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    Trying to avoid the damage

    Fatih Özatay, PhD30 August 2012 - Okunma Sayısı: 902

     

    Government bonds and collateral the ECB received for similar operations will decrease in value and thus the ECB’s capital will shrink.

    Right after the 2001 crisis, the Central Bank of Turkey (CBT) purchased large amounts of government bonds. This operation was possible mainly because the government back then had initiated the stability program which focused on fiscal and monetary discipline and planned a substantial and favorable change in the banking sector. The program was supported by a large IMF funs with suitable terms. 

    The ECB asks for guarantees

    The European Central Bank (ECB) on the other hand is not able to carry out a similar operation that will save time and relieve financial markets to a large extent until the results of the program troubled countries have been implementing are unearthed. There is a simple reason for this: the ECB is not the national central bank of Spain or Italy. It is the central bank of the entire Eurozone. Countries of the region, Germany and Finland to begin with, ask for a guarantee that Italy and Spain will stick to the terms of the current economic programs. With Germany’s weight in the zone, the ECB has no option but follow them.

    This is why the ECB asks for a guarantee that the countries will stick to their economic programs. The “guarantee” in the ECB’s mind works as follows: It agrees to purchase bonds on the condition that Spain and Italy apply to the stability funds: the current fund, the EFSF, is the temporary one. The ESM that will replace the EFSF and will have a larger amount of capital is not active yet. These funds are authorized to lay certain economic terms on applicant countries. If the applicant country agrees with the terms, the relevant fund or mechanism directly purchases the Treasury bills of the applicant country. The ECB plans to make purchases further, later.

    There are a couple of critical challenges, however. Chief among these is that, the ESM, is not active yet. A group of politicians, academics, NGO representatives and “the men on the street” have applied to Germany’s constitutional court for the annulment of the parliament decision against the establishment of the ESM. Their motion proposes important justifications on why the parliament decision shall be annulled. The court is to reach a verdict on September 12th. If it approves the parliament’s decision, the ESM will not be launched. This would be a huge blow on the troubled countries and on the future of Eurozone.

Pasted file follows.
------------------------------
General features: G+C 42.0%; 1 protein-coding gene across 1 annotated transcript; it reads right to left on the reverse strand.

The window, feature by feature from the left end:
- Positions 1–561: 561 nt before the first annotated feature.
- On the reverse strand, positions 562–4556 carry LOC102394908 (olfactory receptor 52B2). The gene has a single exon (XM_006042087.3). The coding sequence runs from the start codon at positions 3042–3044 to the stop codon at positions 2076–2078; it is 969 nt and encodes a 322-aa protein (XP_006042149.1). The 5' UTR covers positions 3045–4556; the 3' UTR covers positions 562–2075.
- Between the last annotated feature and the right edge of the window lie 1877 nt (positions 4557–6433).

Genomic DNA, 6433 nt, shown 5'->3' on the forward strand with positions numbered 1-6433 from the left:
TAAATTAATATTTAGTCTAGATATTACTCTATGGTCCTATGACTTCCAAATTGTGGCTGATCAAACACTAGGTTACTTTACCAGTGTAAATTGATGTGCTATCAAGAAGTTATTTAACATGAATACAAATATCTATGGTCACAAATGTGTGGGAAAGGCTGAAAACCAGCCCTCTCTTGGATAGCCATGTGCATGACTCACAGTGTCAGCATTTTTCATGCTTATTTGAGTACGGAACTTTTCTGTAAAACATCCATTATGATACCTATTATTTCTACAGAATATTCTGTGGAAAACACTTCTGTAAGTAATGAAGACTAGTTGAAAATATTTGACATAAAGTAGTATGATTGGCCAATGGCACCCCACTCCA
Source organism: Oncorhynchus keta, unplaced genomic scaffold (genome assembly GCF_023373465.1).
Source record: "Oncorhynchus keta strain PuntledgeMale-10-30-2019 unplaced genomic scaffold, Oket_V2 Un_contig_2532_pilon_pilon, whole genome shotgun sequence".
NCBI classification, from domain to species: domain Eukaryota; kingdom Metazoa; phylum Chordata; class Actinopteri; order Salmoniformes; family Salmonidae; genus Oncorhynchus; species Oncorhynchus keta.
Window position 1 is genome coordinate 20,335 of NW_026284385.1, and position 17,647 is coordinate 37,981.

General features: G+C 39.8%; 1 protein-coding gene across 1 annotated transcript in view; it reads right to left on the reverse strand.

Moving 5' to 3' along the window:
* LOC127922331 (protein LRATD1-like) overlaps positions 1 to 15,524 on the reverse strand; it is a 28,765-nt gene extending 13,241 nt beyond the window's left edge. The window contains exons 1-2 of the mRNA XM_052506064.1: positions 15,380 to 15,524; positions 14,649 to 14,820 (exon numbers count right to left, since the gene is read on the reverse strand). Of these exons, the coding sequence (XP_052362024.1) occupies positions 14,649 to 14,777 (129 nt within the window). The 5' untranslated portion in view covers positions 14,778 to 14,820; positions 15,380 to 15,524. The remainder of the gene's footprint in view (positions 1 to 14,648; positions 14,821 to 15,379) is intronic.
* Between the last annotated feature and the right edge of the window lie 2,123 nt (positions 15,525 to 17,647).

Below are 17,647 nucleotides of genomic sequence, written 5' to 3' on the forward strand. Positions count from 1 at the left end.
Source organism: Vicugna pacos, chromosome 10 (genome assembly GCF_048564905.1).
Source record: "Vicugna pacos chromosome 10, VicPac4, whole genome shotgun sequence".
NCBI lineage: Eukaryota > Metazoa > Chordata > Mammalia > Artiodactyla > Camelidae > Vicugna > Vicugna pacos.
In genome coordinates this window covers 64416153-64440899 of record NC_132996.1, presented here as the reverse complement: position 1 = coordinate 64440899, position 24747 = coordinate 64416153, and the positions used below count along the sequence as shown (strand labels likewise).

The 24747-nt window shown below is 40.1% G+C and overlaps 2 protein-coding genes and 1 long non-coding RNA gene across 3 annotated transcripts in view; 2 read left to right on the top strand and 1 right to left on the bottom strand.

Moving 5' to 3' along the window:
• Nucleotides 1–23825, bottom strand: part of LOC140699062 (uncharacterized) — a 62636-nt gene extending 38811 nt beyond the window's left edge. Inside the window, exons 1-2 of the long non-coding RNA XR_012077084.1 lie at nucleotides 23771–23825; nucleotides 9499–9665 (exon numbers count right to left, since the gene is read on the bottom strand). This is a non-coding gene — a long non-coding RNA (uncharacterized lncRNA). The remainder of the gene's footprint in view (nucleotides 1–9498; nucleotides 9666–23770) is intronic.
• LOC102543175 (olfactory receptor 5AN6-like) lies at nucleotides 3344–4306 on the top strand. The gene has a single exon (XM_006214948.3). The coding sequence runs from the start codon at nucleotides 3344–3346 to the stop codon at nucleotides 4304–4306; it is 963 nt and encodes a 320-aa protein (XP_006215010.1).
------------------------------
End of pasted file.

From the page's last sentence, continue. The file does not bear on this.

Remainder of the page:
Problems will prevail even if the court decides to grant an injunction against the parliament’s decision and the ESM is launched. The Bundesbank has recently declared that the ECB cannot independently decide to purchase bonds as this will violate EU laws and thus such operation shall be approved individually by the parliaments of member states. So, here is an optimistic scenario: assume that this hurdle was cleared. Yet, it is not likely that the ECB can make a purchase sufficient to relieve Spain and Italy: in the occasion that Spain and Italy fail to fulfill the economic programs in place, government bonds and collateral the ECB received for similar operations will decrease in value and thus the ECB’s capital will shrink. This means, the ECB’s shareholders will face large losses. And as the largest shareholder, Germany will be the one who carries the can. Of course, Germany is not the only country trying to avoid the damage. Finland is also in the queue. Under these circumstances, imposing a limit on quantity comes to the agenda as an “interim solution.”

    This commentary was published in Radikal daily on 30.08.2012

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